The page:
Port: Xcel Energy should stop blaming the pandemic for rising utility bills

The shift to renewables has been great for grandstanding politicians and corporate behemoths, the latter of which has enjoyed the benefit of many billions of dollars in taxpayer subsidies as a result, but it's left we, the taxpayers, on the hook not just for the subsidies but for higher utility bills and less electric grid reliability. No wonder Xcel doesn't want to talk about this stuff.

An abandoned farm house sits below a wind turbine near Wilton, N.D. Will Kincaid / Bismarck Tribune

MINOT, N.D. — Heating our homes this winter is going to be a lot more expensive, the headlines tell us.

Xcel Energy , a major utility company in our region, has been on a public relations campaign warning about this. "Heating costs could jump this winter amid surging natural gas prices," reports our own Adam Willis, citing estimates from Xcel concluding that the average North Dakota household will pay $164 more in heating bills this year.

Xcel's messaging is focused on the COVID-19 pandemic as the driving force behind this spike in prices. "Production has not yet rebounded from the pandemic and there's greater demand in the country and through exports," Matt Lindstrom, a spokesperson for Xcel Energy, told a Minnesota publication .

Not mentioned, no doubt because it's not terribly convenient for Xcel's green energy push, is that the "dash to gas" for electrical generation is what's driving higher utility prices.

That's really not a debatable statement.


We saw it coming, and we did it anyway.


Let's hop in our time machines and go back 13 years to 2008 and the tail end of the George W. Bush administration.

A Department of Energy report from that era about natural gas and electricity prices predicted exactly what's happening now (it's also where I'm stealing the term "dash to gas" from).

"Coal-fired generation has restrained the price of electricity and has constrained the price of natural gas from matching the rise in the price of oil," the report's summary states. "Currently, opposition to coal plants and uncertainty over nuclear power has stymied the construction of new baseload generation. This threatens a capacity shortage in many areas of the country, in the near term. Additionally, should climate change legislation pass, the 'dash to gas' will be exacerbated, doubling natural gas consumption for power generation, increasing dependence on foreign energy sources, and sending natural gas and power prices skyward across the country."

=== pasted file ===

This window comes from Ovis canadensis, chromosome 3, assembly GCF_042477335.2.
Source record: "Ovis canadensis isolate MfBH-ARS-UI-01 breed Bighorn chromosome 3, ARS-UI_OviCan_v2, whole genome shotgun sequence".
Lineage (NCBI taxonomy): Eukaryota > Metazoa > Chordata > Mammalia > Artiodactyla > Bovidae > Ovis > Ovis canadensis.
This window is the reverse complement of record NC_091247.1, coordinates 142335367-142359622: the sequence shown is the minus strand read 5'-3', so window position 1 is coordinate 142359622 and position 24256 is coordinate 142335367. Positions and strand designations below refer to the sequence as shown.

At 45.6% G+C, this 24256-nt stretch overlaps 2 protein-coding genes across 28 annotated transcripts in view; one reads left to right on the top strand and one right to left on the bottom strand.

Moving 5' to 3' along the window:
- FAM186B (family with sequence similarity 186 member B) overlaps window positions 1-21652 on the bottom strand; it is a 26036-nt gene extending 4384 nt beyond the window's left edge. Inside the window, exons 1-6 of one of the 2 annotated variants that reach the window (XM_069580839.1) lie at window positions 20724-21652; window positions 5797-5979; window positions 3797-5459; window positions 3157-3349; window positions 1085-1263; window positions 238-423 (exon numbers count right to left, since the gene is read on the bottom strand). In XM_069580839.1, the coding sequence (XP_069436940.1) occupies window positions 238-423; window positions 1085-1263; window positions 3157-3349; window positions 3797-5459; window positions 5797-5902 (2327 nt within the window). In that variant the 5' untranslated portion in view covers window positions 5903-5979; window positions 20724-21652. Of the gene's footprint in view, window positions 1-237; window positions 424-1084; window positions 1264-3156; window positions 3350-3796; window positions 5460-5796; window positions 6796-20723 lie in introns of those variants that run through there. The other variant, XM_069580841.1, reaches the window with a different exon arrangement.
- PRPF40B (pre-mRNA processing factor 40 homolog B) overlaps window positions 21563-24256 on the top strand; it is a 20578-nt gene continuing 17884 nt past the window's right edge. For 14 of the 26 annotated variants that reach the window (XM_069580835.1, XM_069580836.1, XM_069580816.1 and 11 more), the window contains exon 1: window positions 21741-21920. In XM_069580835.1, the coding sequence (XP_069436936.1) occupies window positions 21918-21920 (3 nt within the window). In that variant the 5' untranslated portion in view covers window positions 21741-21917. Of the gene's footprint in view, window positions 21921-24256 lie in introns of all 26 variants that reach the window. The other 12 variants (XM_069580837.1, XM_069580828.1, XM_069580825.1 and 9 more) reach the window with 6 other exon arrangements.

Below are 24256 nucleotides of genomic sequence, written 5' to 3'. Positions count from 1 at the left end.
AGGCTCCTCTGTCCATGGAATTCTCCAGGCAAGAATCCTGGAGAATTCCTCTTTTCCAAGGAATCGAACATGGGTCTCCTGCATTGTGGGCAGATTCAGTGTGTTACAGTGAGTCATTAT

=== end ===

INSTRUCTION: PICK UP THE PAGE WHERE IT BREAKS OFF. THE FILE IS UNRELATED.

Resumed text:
Those words, from more than a decade ago, were prescient.


We are shutting down coal and nuclear plants.

We have boosted electrical generation from gas to replace that capacity since the intermittent power wind turbines and solar panels can't be relied on.

We have thus sent natural gas and power prices skyrocketing.

Xcel Energy is using the COVID-19 pandemic, with all the economic weirdness it has wrought, as cover for what was an inevitability of our misguided and myopic energy policies.

Grandstanding politicians have made oceans of production subsidies available for wind and solar (there are no production subsidies for coal or nuclear energy). In some parts of the country, the use of renewables is mandated.

Meanwhile, giant companies like Xcel Energy have shifted to renewables to capture those billions upon billions of dollars in subsidies.

It's all been great for the politicians and the utility companies.

It's less great for we, the taxpayers, who are on the hook not only for the aforementioned subsidies but also for higher utility bills.


Oh, and we get to enjoy blackouts, too, as our energy grid increasingly shifts away from stable-priced baseload energy like coal and nuclear and toward wind, solar, and gas, which are volatile both in terms of production and price.

No wonder Xcel Energy doesn't want to talk about this stuff.

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Rob Port, founder of, is a Forum Communications commentator. Reach him on Twitter at @robport or via email at .

Opinion by Rob Port
Rob Port is a news reporter, columnist, and podcast host for the Forum News Service. He has an extensive background in investigations and public records. He has covered political events in North Dakota and the upper Midwest for two decades. Reach him at Click here to subscribe to his Plain Talk podcast.
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